I came across this article on LinkedIn today. I completely related to it. I’m a bit older than the Pokémon natives myself. Never even understood the fascination with the game in the past. But, my younger coworkers were talking after the Pokémon Go app came out and I, too, saw Twitter blow up over the game. So I downloaded it on July 6 as well. I happen to work with a bunch of software developers, so I could get good tips as we all blundered around the office gardens looking for Caterpies and such.
What impresses me so much about this game is the strategy that is behind it. Nintendo needed a boost. And a boost it got – shares jumped 25 percent in a week. That’s crazy, but awesome. But the strategy is near perfection for today’s society.
Since I was a young one and video games were just coming onto the scene, the complaint has always been the same. “You’re rotting your brain. You’re going to get fat just sitting in front of the TV playing that game.” Given, Atari Pong or electronic football probably didn’t have the same long-term appeal as later video games, but the worry was already there. And it only grew.
It took some time, but they reversed it. Nintendo not only revamped one of its more successful games but it turned the “problem with video games” on its head. You can’t play this game if you’re not moving or just sitting in your room. Well, you can but it’s a much slower process and not nearly as entertaining. It’s getting kids, and might I add adults, outside – walking. It took video games’ biggest downside and made it the solution. I’m just so in awe of that.
And, the younger generations … well, let’s just say that looking outside their own reality is maybe not one of their greatest strengths. But this game becomes part of their reality. It’s genius really. And it takes those “gamer types” from the younger generations, those who sit in their rooms all day, and it gets them moving, gets them outside and more importantly, gets them interacting with others in real time. Hallelujah, I say.
But think about social media, too. The complaint there is that people have insincere interactions, not real connections, and it isolates as much as it brings people together. This game taps into that as well. Even though social media focuses on real people exchanging real information – it’s distant. Pokémon Go is a virtual reality, basically, but it manages to mix virtual with reality by getting you outside. And it has, at least initially, created a phenomenon that is resulting in real interactions. It gives people who normally would not connect something in common.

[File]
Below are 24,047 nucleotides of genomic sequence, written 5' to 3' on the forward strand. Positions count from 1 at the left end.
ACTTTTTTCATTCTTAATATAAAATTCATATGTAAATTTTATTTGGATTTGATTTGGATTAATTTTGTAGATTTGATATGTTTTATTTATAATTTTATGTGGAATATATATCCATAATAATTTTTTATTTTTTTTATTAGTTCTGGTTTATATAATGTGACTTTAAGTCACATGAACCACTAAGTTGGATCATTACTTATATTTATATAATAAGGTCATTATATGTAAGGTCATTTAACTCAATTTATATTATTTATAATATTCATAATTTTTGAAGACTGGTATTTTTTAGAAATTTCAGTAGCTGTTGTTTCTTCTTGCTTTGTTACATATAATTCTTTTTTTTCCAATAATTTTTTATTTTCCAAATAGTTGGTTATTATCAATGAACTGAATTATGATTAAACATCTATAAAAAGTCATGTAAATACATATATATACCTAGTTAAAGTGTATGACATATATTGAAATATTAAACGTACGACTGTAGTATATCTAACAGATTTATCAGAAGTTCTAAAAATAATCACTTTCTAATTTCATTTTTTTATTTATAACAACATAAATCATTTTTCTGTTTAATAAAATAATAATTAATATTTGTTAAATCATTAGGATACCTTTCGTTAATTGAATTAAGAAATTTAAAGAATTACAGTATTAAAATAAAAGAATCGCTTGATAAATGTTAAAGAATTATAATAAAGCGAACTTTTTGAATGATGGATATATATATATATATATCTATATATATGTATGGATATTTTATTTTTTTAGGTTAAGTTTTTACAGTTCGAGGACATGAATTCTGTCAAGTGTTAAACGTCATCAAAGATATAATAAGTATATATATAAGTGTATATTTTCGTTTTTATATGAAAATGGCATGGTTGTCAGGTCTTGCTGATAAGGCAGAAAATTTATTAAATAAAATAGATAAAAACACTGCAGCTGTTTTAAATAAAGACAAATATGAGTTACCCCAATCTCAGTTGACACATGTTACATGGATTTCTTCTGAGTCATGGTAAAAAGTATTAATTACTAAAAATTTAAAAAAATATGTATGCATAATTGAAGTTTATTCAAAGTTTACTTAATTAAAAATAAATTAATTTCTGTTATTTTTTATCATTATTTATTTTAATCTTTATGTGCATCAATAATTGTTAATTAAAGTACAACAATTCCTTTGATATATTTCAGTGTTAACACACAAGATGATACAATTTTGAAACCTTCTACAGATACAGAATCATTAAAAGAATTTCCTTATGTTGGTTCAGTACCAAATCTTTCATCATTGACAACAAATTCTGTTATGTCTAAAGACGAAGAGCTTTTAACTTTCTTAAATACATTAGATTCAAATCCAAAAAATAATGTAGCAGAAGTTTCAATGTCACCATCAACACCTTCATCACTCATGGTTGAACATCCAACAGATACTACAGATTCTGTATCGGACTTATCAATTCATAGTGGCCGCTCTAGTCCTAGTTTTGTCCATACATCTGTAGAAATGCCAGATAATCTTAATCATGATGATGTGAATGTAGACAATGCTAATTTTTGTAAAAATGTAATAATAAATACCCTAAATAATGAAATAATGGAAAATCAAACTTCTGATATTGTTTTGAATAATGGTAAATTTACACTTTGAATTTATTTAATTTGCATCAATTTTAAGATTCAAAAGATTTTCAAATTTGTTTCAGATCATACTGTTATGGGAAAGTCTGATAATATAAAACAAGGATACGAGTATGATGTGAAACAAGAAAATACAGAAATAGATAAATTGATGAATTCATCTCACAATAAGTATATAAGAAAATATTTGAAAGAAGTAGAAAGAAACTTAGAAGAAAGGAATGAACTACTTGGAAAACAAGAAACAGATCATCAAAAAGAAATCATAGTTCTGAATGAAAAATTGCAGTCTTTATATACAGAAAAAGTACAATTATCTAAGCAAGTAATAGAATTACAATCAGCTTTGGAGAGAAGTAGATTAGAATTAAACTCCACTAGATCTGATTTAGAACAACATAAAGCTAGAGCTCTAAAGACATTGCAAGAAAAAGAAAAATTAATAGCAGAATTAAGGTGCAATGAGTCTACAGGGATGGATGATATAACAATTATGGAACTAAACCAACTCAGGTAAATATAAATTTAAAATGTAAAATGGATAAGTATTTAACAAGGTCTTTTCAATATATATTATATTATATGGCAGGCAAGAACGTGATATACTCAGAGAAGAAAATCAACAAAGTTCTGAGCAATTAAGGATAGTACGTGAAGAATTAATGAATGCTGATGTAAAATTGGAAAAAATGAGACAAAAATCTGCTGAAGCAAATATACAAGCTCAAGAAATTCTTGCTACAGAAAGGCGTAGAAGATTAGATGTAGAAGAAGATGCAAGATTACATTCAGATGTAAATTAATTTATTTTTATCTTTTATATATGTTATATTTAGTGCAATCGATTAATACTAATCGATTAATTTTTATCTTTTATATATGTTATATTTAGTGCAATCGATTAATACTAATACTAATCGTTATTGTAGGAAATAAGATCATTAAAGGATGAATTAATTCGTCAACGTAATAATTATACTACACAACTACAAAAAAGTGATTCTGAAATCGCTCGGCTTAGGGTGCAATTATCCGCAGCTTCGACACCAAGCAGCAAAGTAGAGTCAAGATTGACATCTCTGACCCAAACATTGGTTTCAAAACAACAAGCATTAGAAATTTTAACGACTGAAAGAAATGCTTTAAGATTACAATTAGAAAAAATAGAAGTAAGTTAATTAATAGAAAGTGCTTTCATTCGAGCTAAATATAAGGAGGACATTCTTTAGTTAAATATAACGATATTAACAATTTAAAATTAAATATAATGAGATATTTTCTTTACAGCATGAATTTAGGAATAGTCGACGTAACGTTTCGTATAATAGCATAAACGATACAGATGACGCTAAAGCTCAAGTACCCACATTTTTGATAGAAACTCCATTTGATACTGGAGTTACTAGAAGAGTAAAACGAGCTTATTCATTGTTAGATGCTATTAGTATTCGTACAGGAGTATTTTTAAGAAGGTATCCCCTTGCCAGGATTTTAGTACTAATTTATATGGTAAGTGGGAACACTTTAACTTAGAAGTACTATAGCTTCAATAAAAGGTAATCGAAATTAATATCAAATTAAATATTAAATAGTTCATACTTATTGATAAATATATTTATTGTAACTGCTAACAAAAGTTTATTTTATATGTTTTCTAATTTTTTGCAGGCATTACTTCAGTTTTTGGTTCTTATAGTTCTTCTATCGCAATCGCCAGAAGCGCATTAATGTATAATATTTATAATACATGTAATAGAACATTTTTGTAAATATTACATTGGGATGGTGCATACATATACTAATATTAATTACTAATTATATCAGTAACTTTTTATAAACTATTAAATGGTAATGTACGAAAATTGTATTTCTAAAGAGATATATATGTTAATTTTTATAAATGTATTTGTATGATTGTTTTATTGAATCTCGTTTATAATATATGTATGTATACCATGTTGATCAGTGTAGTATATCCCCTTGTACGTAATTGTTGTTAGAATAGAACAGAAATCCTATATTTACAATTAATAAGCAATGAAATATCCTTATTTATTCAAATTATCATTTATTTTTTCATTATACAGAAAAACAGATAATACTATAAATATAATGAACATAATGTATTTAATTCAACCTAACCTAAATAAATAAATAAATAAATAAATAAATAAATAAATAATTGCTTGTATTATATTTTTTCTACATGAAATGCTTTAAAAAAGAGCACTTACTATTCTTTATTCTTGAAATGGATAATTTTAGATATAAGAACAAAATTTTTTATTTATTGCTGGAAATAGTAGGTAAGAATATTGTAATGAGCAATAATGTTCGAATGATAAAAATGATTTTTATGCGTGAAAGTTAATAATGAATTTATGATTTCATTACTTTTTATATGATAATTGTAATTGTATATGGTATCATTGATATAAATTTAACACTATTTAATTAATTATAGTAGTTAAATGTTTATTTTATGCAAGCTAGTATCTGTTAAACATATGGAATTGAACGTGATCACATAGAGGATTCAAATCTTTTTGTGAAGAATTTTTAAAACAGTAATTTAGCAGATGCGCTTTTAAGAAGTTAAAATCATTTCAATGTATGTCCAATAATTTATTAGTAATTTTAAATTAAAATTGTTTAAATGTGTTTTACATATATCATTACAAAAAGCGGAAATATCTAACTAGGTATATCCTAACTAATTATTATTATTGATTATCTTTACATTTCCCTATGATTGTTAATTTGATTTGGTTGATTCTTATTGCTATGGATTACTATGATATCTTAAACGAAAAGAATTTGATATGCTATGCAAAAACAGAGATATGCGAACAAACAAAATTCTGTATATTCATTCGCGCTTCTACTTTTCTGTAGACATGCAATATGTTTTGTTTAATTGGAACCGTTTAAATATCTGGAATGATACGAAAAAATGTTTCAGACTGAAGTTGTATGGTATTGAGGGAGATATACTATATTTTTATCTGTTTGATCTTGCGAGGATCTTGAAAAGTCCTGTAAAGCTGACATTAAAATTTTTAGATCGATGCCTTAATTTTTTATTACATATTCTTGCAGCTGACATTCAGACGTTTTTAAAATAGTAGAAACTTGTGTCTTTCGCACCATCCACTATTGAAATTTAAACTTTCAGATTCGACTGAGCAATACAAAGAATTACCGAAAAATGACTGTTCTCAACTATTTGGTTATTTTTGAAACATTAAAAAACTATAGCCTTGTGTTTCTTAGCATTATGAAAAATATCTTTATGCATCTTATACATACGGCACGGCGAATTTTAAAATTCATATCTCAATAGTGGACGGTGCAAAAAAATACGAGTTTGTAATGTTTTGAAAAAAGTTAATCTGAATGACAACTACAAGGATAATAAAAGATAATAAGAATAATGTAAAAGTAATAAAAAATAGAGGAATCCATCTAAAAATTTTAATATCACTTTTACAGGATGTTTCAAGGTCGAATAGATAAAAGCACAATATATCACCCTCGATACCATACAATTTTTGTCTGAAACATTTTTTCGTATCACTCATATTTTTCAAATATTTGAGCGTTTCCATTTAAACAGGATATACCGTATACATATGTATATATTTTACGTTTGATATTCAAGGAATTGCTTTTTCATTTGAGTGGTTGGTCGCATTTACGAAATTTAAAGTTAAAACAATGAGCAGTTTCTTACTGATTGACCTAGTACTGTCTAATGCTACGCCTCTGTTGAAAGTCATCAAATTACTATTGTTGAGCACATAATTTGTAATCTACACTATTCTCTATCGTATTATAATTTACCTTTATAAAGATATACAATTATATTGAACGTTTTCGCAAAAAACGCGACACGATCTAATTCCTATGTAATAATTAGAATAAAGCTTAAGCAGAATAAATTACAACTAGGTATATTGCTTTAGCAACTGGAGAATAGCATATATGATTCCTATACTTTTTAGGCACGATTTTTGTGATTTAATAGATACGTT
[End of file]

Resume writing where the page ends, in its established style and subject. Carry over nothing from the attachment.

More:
For example, I am not the outgoing type, but I personally walked around my office park and talked to random strangers (although they actually worked for my company, I later found out) about the game. They explained to me eggs and incubators. I would not have had that conversation had it not been for this game and likely would have never met those people in my own company I’m sad to say.
I’m not saying Pokémon Go will change the world and we will become one big happy Pokétopia. But Pokémon Go is a game changer (yes, I said it). It shows how companies should better focus their strategies – to make use of the negative. So many companies ignore that until they simply can’t ignore it any more. Look at the negatives, understand them and incorporate them into your product so that they are no longer negatives. As a marketer who has to pull in that market information – good and bad – and try to drive movement in a given direction based on that data, this game is huge and an example to live by in my opinion.
And as marketing goes, the author of the LinkedIn article was absolutely right. Augmented reality will change everything one day. We think the world is highly customized now, and highly interactive, but when every brand experience you have is based on your own reality … mind-blowing, right?